The incident at the Fukushima Daiichi nuclear power station in 2011 has again raised concerns with
the public regarding radiation exposure, especially so in medical workers and patients undergoing treatment involving the
use of radiation. Radioisotopes are currently used during sentinel node navigation surgery (SNNS) in operating rooms
without radiation monitoring. To re-evaluate the safety issues, the potential effective dose (Epoten) from 99mTc-tin (-Sn)
colloid in breast cancer surgery was estimated and personal dose equivalents, Hp(10) and Hp(0.07), were measured during
Materials and methods:
Seventeen breast cancer patients were enrolled. One day before SNNS, 99mTc-Sn colloid was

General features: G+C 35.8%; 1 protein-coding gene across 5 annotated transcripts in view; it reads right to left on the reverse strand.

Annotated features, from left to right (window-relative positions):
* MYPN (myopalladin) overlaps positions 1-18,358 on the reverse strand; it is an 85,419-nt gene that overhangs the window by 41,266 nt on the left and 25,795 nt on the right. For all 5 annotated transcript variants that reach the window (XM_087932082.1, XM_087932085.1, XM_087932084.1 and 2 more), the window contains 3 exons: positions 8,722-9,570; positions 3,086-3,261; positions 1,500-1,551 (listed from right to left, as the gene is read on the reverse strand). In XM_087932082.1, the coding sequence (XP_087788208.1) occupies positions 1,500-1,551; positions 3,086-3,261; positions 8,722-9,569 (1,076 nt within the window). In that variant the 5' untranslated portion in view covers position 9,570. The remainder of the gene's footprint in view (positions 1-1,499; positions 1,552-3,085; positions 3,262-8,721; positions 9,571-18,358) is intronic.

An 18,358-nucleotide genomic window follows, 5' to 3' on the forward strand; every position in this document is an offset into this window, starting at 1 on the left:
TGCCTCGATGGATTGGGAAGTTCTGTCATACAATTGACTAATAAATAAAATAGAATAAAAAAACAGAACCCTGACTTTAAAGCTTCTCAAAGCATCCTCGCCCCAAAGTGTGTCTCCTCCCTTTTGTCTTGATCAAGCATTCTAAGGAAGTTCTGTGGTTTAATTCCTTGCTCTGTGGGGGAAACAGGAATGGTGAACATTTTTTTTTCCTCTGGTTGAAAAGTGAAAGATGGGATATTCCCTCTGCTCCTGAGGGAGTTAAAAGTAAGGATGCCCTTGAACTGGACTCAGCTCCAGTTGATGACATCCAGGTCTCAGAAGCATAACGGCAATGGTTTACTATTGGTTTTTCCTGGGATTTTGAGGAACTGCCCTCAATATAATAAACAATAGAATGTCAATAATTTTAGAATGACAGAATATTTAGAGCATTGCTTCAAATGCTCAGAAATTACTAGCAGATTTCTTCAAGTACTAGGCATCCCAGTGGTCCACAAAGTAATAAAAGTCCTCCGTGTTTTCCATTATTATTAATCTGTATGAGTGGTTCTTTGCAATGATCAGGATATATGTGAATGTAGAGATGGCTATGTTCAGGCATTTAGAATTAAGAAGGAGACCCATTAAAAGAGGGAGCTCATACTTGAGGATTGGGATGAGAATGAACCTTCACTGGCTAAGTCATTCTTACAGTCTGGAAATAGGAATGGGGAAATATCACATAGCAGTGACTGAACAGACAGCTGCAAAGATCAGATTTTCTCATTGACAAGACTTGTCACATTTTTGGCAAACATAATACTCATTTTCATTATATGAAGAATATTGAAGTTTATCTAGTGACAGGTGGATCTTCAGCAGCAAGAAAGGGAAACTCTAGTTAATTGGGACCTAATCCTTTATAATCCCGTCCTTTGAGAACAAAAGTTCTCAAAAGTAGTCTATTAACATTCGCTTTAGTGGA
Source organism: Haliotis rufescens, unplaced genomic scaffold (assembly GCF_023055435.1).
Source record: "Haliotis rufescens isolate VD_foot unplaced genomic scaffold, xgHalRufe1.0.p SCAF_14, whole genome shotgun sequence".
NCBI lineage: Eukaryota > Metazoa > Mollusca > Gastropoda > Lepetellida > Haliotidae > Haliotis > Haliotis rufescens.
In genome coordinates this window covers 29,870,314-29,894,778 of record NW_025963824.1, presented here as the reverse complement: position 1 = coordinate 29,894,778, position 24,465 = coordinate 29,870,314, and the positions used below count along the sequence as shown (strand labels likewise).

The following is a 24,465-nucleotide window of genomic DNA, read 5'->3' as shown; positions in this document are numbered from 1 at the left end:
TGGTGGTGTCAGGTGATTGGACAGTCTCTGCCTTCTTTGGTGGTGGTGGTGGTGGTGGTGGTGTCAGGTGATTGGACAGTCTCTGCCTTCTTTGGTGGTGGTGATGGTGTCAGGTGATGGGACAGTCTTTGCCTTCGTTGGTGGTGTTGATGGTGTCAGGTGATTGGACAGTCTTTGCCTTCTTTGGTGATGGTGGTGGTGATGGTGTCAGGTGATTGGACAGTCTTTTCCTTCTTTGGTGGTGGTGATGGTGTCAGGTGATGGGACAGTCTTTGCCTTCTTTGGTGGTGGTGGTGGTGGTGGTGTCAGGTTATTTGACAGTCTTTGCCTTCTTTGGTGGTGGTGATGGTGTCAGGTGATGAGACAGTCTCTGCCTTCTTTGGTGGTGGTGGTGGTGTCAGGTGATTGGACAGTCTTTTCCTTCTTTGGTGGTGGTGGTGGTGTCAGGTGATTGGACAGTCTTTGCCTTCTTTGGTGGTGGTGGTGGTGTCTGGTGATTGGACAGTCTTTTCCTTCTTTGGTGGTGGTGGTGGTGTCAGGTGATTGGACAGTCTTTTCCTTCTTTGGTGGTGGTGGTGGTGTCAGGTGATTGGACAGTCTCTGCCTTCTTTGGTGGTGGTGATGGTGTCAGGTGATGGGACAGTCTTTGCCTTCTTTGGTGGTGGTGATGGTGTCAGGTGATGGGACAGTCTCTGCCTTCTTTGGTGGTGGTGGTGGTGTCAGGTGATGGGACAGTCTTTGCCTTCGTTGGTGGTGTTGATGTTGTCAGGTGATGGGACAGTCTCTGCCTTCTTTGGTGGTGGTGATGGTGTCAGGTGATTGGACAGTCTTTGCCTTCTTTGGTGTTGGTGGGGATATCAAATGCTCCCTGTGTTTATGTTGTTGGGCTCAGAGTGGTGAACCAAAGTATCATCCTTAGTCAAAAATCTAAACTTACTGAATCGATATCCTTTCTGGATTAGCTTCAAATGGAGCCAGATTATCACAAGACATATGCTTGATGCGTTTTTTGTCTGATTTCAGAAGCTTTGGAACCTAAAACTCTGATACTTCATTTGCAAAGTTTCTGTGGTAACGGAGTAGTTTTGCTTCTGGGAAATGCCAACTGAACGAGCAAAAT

injected around the tumor and radiation exposure rates were measured using survey meters. Personal dose equivalents for
the surgical workers were measured. Hp(10) and Hp(0.07) for the body and Hp(0.07) for the hands were recorded using
semiconductor detectors and ring-type glass dosimeters.
The maximum Epoten was 29 μSv per 74 MBq injection. The maximum Hp(10) for the primary and assisting
surgeons, nurse, and anesthetist was 3.7, 1.4, 0.3 and 0.6 μSv per SNNS, respectively. The maximum Hp(0.07) for the
hands was 100 μSv. Maximum radiocontamination 20 times higher than background (0.05 μSv/h) was detected in bloody
The workers' radiation dose exposure from SNNS was not high, although radiation management such as a
temporary cooling off period may be required.